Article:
Sen. Kimberly Yee speaks during the Greater Phoenix Chamber of Commerce Capitol Conversations event Dec. 8 at the Arizona State Capitol. (Photo by Josh Coddington/GPCC)

Sen. Kimberly Yee speaks during the Greater Phoenix Chamber of Commerce Capitol Conversations event Dec. 8 at the Arizona State Capitol. (Photo by Josh Coddington/GPCC)

As Arizona Senate Majority Leader, Kimberly Yee’s job is to advance the priorities of the entire Senate GOP caucus. And she’s already started that work by crafting her caucus’ priorities for 2017, which she says are business-friendly, pro-growth and posted for the public to see.

Yee and other key Arizona lawmakers shared their insight with business and community leaders during the Greater Phoenix Chamber of Commerce Capitol Conversations event Dec. 8 at the Arizona State Capitol. Yee joined lawmakers Sen. Bob Worsley, Rep. T.J. Shope, Rep. Heather Carter, Rep. Reginald Bolding and Joint Legislative Budget Committee (JLBC) Director Richard Stavneak in discussing economic development, infrastructure, education and the state budget with event attendees.

“You’ll be happy to know that a pro-business agenda is on its way,” Yee proclaimed. “We are at a time and place in our state and country where new leaders are in place who believe in a free market economy.”

Yee focused on how her caucus and all the lawmakers of Arizona’s 53rd Legislature, which begins in January 2017, can effectively manage the state budget, which has a structural balance of $3 million for the first time in a decade.

“We’re looking at a scale that is going upward,” Yee said. “But we have to be smart about spending taxpayers’ money.”

A major aspect of managing the state budget is determining what to do – if anything – with the state’s rainy day fund, which sits at $460 million. Lawmakers receive numerous suggestions from the public, interest groups, advocacy organizations and state agencies on how that money should be spent. As a seasoned lawmaker, Yee is very focused on trying to accommodate the needs of all of her constituents while working with a finite pot of money.

“Everything is important in our eyes, but not everything can be budgeted at the level it should be because the money just isn’t there,” Yee said. “The tough part of our job as lawmakers is to determine what is important to our constituencies, what is important to grow our economy and, even, what is important to hold back on.”

Reps. Heather Carter and T.J. Shope discuss economic development in a breakout group session during the GPCC Capitol Conversations event Dec. 8 at the Arizona State Capitol. (Photo by Josh Coddington/GPCC).

Reps. Heather Carter and T.J. Shope discuss economic development in a breakout group session during the GPCC Capitol Conversations event Dec. 8 at the Arizona State Capitol. (Photo by Josh Coddington/GPCC).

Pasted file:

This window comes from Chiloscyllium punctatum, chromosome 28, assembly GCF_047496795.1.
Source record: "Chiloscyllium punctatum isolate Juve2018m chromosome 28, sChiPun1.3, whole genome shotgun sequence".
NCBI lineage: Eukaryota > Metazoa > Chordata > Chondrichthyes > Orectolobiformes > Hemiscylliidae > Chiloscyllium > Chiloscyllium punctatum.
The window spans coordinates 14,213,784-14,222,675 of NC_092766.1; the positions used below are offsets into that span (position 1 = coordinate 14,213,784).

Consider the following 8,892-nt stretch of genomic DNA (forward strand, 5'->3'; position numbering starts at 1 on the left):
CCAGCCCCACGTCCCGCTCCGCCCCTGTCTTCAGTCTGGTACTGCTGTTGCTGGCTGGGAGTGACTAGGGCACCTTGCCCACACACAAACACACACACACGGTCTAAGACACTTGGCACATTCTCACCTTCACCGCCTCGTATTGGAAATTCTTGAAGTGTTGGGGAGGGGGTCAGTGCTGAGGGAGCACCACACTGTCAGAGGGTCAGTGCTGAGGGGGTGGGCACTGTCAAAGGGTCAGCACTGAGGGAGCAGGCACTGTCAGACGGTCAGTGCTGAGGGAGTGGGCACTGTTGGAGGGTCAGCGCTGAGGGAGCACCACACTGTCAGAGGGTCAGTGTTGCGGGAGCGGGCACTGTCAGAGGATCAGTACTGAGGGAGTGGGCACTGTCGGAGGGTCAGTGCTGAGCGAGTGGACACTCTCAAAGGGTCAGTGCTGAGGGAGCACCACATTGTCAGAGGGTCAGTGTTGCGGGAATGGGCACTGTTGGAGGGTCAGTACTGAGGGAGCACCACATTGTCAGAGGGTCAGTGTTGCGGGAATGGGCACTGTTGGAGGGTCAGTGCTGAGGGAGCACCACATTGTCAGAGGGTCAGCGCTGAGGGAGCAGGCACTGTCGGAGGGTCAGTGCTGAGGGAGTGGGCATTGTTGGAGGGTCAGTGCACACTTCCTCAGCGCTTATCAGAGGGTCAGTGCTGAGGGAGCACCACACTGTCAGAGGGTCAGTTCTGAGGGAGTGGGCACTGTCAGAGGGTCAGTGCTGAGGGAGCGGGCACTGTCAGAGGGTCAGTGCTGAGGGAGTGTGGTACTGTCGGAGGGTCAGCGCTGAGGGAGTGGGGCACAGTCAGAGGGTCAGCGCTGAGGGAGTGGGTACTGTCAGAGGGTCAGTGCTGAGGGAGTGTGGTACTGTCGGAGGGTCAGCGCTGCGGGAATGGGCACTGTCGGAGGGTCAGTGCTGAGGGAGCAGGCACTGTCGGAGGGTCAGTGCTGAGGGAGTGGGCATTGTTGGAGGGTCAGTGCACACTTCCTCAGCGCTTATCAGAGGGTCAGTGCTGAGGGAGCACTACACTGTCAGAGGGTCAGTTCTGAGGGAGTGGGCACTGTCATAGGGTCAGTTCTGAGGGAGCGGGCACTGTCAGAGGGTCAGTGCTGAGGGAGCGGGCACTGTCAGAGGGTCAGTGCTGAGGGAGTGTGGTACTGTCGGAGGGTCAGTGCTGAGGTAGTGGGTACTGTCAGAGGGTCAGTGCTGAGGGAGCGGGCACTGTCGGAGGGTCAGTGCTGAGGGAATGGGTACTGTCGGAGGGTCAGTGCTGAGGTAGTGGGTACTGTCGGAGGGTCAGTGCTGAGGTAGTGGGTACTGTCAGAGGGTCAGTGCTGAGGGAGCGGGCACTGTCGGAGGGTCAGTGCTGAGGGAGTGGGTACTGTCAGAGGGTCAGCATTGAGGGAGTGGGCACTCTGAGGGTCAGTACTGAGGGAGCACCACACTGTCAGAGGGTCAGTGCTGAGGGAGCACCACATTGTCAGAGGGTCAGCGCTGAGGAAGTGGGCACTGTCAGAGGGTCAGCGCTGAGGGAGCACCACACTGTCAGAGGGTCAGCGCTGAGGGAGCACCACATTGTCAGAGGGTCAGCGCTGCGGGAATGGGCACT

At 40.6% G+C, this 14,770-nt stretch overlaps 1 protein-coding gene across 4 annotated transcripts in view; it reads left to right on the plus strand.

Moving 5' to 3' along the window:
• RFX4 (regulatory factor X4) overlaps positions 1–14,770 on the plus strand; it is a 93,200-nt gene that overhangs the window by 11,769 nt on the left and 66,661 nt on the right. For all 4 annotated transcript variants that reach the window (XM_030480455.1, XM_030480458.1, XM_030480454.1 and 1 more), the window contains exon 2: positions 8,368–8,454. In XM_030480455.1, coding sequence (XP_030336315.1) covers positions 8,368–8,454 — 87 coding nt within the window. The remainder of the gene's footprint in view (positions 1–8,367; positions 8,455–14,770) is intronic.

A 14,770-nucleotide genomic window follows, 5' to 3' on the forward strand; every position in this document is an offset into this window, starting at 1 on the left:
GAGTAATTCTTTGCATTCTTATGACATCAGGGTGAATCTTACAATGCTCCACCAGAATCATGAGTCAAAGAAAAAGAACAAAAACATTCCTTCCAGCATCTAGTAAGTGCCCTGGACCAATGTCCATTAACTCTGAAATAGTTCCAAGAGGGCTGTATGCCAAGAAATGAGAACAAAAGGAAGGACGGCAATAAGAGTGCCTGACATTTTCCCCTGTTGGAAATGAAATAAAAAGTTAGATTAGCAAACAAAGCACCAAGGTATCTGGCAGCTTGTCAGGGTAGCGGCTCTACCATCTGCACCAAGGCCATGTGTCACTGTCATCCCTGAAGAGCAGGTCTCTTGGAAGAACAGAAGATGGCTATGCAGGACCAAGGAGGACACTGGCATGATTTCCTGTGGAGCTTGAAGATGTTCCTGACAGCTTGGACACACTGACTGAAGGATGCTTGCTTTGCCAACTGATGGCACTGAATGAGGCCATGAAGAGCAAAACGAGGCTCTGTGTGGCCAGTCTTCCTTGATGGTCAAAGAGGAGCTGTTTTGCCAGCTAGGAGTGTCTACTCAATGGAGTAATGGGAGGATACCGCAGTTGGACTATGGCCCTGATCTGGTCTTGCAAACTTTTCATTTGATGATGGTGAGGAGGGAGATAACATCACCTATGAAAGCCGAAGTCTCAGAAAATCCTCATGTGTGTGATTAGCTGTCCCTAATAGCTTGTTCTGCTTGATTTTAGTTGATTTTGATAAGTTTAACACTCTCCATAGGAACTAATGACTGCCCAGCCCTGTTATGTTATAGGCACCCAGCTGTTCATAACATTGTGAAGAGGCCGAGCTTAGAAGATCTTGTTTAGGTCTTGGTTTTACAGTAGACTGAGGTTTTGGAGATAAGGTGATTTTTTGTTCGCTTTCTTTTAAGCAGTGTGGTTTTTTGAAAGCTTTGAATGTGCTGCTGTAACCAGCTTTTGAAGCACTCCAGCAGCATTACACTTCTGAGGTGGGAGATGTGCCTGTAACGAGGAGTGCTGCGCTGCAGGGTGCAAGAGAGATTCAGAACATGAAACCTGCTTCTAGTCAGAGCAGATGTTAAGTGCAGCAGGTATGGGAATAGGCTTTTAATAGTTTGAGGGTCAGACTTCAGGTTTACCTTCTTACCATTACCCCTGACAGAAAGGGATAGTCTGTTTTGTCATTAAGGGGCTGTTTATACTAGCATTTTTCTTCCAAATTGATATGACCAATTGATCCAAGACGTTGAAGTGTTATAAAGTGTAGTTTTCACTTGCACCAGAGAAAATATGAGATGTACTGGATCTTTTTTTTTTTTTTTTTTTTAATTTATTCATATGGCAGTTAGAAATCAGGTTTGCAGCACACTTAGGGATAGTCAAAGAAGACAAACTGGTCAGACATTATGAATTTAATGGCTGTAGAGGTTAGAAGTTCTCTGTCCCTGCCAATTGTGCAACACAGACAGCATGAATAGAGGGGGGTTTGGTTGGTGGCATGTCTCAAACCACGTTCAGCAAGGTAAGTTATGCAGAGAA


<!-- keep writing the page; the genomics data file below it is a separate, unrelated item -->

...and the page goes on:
Republican Rep. Heather Carter shared her expertise on the necessity of truly engaging with state lawmakers, creating partnerships and spreading the word about Arizona’s economic development progress. The Chamber advances that progress via Phoenix Forward, the Chamber’s collaborative economic development initiative.

During a breakout session on how members of the business community, or anyone, can most effectively have their priorities considered by state lawmakers, both Carter and Rep. T.J. Shope stressed that the key is taking the time and effort to build a relationship.

“We are tasked with vetting legislation that touches every single aspect of the economy. Maybe our expertise is in two or three areas, but we have to vote yes or no on bills where we may not be experts,” Carter said. “So if we can establish relationships, especially with businesses in our own districts, it will make us better legislators because you will give us the information we need at the time when it is most critical.”

Carter suggested that Greater Phoenix Chamber of Commerce and other business advocacy organizations identify the legislative districts of their business members to facilitate face-to-face meetings and discussions between those business leaders and their specific state lawmakers.

“The good thing about Arizona is that we’re the Wild West, we’re nimble, forward thinking and not afraid to try something new,” she said.

Carter also stressed the importance of state-level government during a time when most people are focused on the federal government and the actions of President-elect Donald J. Trump. While the incoming president’s decisions surely affect people’s lives, Carter reminded the group that decisions made at the state level tend to have a much more significant impact.

“We can legislate you in or out of a job, how much money you make and where you can start a business with one or two bills,” she said. “Your state government makes such important decisions related to your working life, yet it’s almost a forgotten sector of the government right now.”

Carter closed her remarks by returning to a theme echoed by several of the day’s speakers.

“At the Legislature, we should partner more with the Chamber to share the good work that’s being done in Arizona, because it benefits everybody.”

– Written by Josh Coddington, marketing and communications manager, Greater Phoenix Chamber of Commerce.

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